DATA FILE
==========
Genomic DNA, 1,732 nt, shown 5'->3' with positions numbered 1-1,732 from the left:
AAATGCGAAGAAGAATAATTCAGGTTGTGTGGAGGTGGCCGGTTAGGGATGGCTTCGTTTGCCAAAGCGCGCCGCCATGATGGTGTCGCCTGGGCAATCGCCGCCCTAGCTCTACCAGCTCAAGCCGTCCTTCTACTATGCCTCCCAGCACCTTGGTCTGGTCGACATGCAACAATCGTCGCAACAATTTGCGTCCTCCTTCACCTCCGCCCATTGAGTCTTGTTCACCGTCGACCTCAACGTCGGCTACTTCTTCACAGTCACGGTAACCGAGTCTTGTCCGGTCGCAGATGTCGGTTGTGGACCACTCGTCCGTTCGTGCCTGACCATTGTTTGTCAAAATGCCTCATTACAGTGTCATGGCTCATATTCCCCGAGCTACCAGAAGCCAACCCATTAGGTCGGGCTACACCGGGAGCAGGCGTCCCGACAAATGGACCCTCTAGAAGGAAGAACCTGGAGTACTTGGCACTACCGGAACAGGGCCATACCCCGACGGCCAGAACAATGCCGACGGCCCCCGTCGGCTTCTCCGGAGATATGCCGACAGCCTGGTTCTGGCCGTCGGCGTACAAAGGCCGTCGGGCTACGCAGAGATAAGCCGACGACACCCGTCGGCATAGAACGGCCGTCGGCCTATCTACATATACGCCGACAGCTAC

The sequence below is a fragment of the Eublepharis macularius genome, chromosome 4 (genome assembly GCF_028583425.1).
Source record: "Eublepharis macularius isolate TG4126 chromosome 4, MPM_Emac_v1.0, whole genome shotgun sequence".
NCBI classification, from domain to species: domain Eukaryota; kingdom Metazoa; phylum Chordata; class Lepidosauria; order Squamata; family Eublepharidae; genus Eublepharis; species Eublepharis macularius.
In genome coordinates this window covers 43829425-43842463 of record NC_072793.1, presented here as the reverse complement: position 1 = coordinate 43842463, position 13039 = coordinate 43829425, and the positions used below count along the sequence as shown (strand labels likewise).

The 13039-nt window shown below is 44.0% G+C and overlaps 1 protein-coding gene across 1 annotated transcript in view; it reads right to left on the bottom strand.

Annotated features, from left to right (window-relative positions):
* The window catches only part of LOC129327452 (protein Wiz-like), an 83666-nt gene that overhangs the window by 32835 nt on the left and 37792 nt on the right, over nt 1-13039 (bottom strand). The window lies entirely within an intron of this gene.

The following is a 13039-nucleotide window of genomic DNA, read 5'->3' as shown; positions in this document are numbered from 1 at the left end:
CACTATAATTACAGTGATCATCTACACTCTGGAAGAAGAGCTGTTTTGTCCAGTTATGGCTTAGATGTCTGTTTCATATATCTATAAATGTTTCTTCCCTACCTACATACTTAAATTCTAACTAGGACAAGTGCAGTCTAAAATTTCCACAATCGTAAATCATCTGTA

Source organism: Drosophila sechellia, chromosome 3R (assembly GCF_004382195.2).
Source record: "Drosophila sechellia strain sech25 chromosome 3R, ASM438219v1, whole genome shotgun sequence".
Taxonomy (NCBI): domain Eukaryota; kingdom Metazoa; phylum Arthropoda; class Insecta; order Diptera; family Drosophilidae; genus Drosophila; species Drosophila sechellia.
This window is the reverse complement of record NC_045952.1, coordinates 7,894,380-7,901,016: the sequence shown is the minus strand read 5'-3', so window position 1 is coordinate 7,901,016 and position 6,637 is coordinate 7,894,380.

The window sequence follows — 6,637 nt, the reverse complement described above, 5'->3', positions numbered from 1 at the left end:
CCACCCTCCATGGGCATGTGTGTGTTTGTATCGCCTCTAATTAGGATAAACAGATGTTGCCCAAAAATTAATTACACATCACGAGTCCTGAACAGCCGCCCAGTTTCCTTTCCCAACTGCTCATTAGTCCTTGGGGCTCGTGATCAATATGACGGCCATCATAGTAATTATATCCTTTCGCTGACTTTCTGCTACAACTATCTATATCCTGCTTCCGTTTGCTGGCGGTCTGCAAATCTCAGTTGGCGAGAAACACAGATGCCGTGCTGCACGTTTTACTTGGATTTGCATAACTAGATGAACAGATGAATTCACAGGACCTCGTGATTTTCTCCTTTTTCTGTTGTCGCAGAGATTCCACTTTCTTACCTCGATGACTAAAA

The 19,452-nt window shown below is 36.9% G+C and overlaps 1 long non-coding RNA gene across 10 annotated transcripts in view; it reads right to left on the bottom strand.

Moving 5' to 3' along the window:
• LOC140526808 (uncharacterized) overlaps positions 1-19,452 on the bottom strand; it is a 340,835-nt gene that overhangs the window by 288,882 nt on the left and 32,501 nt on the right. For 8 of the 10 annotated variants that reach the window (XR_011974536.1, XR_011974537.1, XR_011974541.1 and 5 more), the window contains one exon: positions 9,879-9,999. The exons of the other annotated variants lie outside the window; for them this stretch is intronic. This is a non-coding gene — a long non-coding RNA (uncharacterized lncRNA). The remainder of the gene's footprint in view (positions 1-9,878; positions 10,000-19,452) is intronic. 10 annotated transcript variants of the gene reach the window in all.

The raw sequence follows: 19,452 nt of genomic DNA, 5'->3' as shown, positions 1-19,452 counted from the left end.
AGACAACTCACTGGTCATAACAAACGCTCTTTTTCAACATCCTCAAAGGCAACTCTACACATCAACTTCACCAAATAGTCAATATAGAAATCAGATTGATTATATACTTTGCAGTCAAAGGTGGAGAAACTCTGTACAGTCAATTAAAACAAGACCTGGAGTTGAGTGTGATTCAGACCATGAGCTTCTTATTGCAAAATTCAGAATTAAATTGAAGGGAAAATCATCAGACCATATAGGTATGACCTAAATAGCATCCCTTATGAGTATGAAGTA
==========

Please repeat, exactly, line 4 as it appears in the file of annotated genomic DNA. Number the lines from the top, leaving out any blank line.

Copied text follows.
Source record: "Eublepharis macularius isolate TG4126 chromosome 4, MPM_Emac_v1.0, whole genome shotgun sequence".